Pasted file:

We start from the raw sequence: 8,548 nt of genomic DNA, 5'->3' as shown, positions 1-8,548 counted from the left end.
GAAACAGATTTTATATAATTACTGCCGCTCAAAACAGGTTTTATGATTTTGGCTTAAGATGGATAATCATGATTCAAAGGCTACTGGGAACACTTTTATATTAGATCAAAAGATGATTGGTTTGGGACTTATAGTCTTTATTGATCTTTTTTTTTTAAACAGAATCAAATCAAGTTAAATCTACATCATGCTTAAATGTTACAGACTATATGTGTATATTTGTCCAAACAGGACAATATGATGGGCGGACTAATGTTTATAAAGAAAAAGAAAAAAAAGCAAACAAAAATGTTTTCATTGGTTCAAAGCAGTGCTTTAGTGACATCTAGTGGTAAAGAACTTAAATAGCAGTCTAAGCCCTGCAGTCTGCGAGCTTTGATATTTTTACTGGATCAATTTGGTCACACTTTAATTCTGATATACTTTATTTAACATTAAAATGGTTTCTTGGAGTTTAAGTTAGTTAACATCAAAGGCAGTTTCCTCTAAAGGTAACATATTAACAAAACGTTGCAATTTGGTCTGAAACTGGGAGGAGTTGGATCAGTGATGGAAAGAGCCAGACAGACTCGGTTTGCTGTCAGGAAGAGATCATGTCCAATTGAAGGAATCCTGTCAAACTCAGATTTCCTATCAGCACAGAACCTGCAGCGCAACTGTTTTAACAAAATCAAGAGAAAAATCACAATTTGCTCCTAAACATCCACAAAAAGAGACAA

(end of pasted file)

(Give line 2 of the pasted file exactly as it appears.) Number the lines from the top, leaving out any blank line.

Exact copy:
GAAACAGATTTTATATAATTACTGCCGCTCAAAACAGGTTTTATGATTTTGGCTTAAGATGGATAATCATGATTCAAAGGCTACTGGGAACACTTTTATATTAGATCAAAAGATGATTGGTTTGGGACTTATAGTCTTTATTGATCTTTTTTTTTTAAACAGAATCAAATCAAGTTAAATCTACATCATGCTTAAATGTTACAGACTATATGTGTATATTTGTCCAAACAGGACAATATGATGGGCGGACTAATGTTTATAAAGAAAAAGAAAAAAAAGCAAACAAAAATGTTTTCATTGGTTCAAAGCAGTGCTTTAGTGACATCTAGTGGTAAAGAACTTAAATAGCAGTCTAAGCCCTGCAGTCTGCGAGCTTTGATATTTTTACTGGATCAATTTGGTCACACTTTAATTCTGATATACTTTATTTAACATTAAAATGGTTTCTTGGAGTTTAAGTTAGTTAACATCAAAGGCAGTTTCCTCTAAAGGTAACATATTAACAAAACGTTGCAATTTGGTCTGAAACTGGGAGGAGTTGGATCAGTGATGGAAAGAGCCAGACAGACTCGGTTTGCTGTCAGGAAGAGATCATGTCCAATTGAAGGAATCCTGTCAAACTCAGATTTCCTATCAGCACAGAACCTGCAGCGCAACTGTTTTAACAAAATCAAGAGAAAAATCACAATTTGCTCCTAAACATCCACAAAAAGAGACAA